Worked examplesA common task in a lecture to 'work through an example' in order to show how to solve a particular kind of problem. The lecturer might write up a problem on the board and then show students how to solve it, step by step, perhaps asking questions at various points ('so, what should we do next?', 'how can we apply this rule at this step?' and so on). This type of worked example is often quite easy to turn into a sequence of multiple-choice questions. Just break the worked example up into a sequence of steps and think about what questions you can ask at each step. Then turn those questions into multiple-choice questions. In doing this, it is useful to think about common mistakes that you know from experience students often make. That will help you think of good incorrect options (also known as 'distractors') for the multiple-choice question.
Here are some examples taken from a formal logic course. The problem to be solved is to decide whether a particular argument is valid or not. This is done by first translating the argument into a formal language and then applying a formal method (truth-tables or trees) to test the validity of the argument form. The following sequence of questions takes students step-by-step through this process.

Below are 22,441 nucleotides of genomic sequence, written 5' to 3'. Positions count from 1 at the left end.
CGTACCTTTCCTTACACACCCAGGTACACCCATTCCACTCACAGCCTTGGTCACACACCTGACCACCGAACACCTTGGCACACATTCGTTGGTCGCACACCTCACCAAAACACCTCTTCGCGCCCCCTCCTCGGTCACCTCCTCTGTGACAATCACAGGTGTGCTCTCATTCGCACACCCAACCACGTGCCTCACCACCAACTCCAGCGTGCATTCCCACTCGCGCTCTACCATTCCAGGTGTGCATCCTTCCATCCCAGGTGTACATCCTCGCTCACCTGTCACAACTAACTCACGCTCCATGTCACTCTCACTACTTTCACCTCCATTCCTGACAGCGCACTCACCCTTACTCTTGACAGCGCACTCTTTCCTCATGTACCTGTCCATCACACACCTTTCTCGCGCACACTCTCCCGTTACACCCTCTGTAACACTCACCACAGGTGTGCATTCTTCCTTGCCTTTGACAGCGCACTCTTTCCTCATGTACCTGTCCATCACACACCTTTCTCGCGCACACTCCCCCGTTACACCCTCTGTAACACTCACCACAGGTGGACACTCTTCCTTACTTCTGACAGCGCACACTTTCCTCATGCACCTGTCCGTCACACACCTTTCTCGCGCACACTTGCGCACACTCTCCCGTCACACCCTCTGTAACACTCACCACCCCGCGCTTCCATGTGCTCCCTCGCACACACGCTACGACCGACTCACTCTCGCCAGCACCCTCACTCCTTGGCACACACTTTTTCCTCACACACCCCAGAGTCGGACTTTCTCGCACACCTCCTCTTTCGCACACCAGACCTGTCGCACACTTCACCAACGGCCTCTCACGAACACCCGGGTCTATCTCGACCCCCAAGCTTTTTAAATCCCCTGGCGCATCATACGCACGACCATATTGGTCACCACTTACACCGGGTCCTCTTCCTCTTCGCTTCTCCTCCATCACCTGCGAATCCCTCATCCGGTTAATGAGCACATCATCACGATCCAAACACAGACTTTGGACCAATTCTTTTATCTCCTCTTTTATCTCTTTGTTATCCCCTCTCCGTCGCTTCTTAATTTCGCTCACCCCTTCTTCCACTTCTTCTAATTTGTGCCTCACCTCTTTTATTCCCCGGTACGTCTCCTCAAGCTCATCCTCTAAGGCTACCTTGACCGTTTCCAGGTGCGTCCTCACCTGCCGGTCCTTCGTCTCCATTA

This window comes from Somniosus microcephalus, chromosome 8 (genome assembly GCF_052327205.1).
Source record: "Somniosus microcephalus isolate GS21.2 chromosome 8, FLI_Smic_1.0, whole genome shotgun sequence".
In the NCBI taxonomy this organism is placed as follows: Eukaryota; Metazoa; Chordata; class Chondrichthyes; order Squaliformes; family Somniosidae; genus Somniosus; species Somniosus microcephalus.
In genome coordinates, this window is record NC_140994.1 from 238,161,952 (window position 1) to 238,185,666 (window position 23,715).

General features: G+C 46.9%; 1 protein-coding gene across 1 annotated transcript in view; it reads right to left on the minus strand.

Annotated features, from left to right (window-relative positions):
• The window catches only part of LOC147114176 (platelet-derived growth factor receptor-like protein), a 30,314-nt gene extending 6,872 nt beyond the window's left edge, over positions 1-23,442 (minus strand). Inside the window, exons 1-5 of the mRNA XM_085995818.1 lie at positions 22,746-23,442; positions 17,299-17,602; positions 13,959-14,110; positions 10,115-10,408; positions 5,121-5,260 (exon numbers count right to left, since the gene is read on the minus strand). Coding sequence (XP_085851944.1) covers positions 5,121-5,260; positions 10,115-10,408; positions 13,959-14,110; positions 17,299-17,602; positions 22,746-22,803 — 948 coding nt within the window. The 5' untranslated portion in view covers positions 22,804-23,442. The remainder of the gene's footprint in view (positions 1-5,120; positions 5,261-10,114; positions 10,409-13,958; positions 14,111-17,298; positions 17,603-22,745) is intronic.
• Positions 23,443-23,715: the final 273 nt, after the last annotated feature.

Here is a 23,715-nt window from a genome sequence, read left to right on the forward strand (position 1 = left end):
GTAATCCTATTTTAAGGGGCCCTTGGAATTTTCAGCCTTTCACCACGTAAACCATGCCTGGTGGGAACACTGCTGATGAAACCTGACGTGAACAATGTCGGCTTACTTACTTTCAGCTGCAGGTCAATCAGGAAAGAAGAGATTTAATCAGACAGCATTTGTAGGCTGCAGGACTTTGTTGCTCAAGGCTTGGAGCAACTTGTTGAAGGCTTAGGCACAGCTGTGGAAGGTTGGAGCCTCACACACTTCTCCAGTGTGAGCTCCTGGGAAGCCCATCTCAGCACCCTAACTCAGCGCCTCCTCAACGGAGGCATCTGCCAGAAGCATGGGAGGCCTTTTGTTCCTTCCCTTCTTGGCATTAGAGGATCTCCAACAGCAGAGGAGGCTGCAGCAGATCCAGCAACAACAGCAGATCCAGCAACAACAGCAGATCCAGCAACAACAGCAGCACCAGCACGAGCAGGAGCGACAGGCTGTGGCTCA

1. Translate the following argument into symbolic form:
If the printer is unplugged or the ink cartridge is empty, the page will not print. The page did not print. Therefore the printer is not plugged in.
p = the printer is plugged in
c = the ink cartridge is empty
g = the page was printed.
A. (p v c) –> ~g, g |– ~p
B. (p v ~c) –> ~g, g |– ~p
C. (~p v c) –> ~g, ~g |– ~p
D. (~p v c) –> g, ~g |– p
2. What truth values go in the missing spaces in the truth table for this argument?
(~p v c) –> ~g, ~g |– ~p
3. The truth table shows that the argument is:
C. Impossible to tell.
4. Counter-examples to the validity of this argument are found on lines:
A. 5 only
B. 5 and 6
C. 1 and 3
D. 5 and 7
The following PDF contains another example, this time using trees (tableaux) to work through a similar problem: